We present the first in-band diode-pumped TDFAs operating in the 2 µm wavelength region and test their suitability as high performance amplifiers in potential future telecommunication networks. We demonstrate amplification over a 240 nm wide window in the range 1810 – 2050 nm with up to 36 dB gain and noise figure as low as 4.5 dB.
© 2013 Optical Society of America
As a result of the exponentially increasing volume of internet traffic, today’s telecom networks are rapidly being driven towards their capacity limits [1–3]. The quest for increasing transmission capacity has stimulated interest in radical approaches [4,5], e.g., space division multiplexing (SDM) employing multi-mode [6,7] or multi-core [8,9] fibers. These novel techniques currently under study have shown impressive data transmission performance and certainly offer interesting prospects. It is worth noticing, however, that most of the research work directed towards enhancing network capacity has been focusing on the 1.55 µm optical waveband, which falls in the well-known low-loss transmission window of silica fiber and the amplification band of erbium doped fiber amplifier (EDFA).
Thulium-doped fiber amplifiers (TDFAs) operating around 2 µm offer the broadest gain spectrum of all rare-earth doped fiber amplifiers  and represent an attractive route towards significantly enhanced transmission bandwidths, which may eventually justify a shift away from the traditional operating wavelengths around 1.55 µm. Additionally, their operating region overlaps with the predicted minimum loss window of hollow-core photonic bandgap fibers (HC-PBGFs) [11,12], which hold great promise as a transmission medium due to their ultra-low nonlinearity and faster transmission speed as compared to conventional solid core fibers . Recently, the first amplified data transmission system at 2 µm using TDFAs and HC-PBGFs has been demonstrated, confirming the viability/practicability of this approach .
TDFAs have recently been characterized extensively in an optical communications context, demonstrating high gain, low noise amplification over more than a 100 nm bandwidth around 2 µm . The current implementations are typically in-band fiber laser pumped, which would limit their applicability in real-life transmission systems. Ultimately, TDFAs will have to reach the same level of compactness, reliability and efficiency as current Erbium-based systems in order to be considered as a true alternative solution, i.e. laser diode pumping is indispensable. Diode-pumped TDFAs have been developed for emission in the first communication window around 800 nm  and in the S-band at 1480 – 1510 nm [17,18], but to date no such pumping scheme has been demonstrated suitable for optical communications in the new waveband of interest at 2 µm.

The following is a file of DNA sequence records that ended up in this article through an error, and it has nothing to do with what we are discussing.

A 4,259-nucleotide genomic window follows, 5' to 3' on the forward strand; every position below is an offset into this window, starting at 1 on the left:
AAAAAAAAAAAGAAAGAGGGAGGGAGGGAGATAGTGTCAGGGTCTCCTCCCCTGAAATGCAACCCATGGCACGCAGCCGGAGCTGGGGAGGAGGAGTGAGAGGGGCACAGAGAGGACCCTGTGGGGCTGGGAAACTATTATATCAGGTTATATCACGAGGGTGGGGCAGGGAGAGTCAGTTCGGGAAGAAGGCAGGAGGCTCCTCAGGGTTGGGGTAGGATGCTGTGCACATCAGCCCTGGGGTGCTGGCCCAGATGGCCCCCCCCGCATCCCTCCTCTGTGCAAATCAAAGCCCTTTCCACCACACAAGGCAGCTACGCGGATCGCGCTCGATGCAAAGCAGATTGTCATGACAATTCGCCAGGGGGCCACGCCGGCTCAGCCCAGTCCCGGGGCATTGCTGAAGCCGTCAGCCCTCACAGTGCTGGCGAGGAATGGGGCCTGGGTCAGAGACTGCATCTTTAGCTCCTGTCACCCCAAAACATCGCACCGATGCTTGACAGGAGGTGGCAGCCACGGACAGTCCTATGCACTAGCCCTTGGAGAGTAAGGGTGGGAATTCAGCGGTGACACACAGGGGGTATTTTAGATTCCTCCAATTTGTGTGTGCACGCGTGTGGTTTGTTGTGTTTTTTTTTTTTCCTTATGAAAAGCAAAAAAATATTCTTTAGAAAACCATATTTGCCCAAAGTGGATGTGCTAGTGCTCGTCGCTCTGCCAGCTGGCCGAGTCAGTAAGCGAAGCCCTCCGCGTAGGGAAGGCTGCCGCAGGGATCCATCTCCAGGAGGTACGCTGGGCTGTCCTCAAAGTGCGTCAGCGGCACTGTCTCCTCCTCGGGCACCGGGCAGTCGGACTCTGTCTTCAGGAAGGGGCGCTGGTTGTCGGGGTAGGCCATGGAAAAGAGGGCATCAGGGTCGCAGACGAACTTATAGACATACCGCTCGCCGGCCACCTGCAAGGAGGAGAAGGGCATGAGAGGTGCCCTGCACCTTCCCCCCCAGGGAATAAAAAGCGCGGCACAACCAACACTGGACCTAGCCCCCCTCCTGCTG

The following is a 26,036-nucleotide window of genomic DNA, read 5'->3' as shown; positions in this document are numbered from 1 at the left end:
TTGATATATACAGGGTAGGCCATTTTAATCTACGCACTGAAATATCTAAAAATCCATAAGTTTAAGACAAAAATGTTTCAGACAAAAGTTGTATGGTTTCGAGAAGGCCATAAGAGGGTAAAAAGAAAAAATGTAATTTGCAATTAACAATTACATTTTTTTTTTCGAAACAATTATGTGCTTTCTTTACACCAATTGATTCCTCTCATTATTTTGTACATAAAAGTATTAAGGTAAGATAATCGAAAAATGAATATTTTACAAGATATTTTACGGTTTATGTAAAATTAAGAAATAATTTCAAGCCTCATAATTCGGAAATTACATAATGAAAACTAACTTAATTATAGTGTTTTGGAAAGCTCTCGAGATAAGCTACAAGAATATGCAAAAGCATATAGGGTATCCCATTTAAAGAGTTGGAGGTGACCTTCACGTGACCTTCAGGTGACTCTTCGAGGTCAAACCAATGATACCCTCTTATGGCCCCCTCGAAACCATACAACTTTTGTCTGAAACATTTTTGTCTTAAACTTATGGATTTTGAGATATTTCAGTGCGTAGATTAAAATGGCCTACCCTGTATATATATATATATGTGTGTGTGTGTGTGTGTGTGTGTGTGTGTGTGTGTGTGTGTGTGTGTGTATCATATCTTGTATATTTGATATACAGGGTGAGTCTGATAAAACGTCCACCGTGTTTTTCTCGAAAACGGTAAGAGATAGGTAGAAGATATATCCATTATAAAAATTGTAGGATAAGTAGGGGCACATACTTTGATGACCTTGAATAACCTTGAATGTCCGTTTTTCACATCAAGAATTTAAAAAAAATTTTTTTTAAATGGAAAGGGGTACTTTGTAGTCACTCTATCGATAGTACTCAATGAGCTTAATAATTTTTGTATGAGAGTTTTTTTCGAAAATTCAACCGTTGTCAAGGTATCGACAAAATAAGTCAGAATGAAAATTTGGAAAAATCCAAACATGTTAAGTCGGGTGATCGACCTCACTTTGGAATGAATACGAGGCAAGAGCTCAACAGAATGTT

In this contribution we present the first implementations of TDFAs operating in the 2 µm wavelength region, in-band pumped by laser diodes at 1550 nm. We demonstrate amplification over a 240 nm wide window with up to 36 dB gain, noise figures as low as 4.5 dB and up to 100 mW saturated output power by combining three TDFA designs optimized for short, central and long wavelength operation, respectively. These results represent a major stepping stone in the assessment of such a radically new solution for next generation transmission systems.
2. Experimental setup
The experimental setup of the diode-pumped TDFA is shown in Fig. 1. We employed a commercially available single-mode Tm3+-doped fiber (OFS TmDF200) with ~6.2 µm mode-field diameter at 2000 nm and core absorption of ~20 dB/m at 1565 nm. Three TDFA implementations were investigated using 2 m, 4 m, and 8 m of gain fiber, denoted TDFA-S/C/L, which optimize the amplifier performance at short, central, and long wavelength bands, respectively. The fiber was core pumped in a bidirectional configuration by two Fabry–Pérot (FP) laser diodes (Princeton Lightwave) operating at 1550 nm with 3 dB bandwidth of ~4 nm, each delivering up to 210 mW (23.2 dBm) of pump power. Pump and signal wavelengths were combined using two 1570 / 2000 nm filter based WDM couplers. Isolators were placed both at the input and output ends to prevent parasitic lasing. For characterization, the TDFAs were seeded by an in-house built tunable laser source (TLS) providing narrow linewidth operation in the range 1790 – 1990 nm. Additionally, we used three discrete-mode (DM) laser diodes (Eblana Photonics) emitting at 2008 nm, 2025 nm, and 2045 nm to evaluate the TDFA performance at the long wavelength edge of the amplification band. A power meter (Ophir 3A-FS) and an optical spectrum analyzer (AQ6375) were used to measure gain and noise figure (NF) of the amplifiers.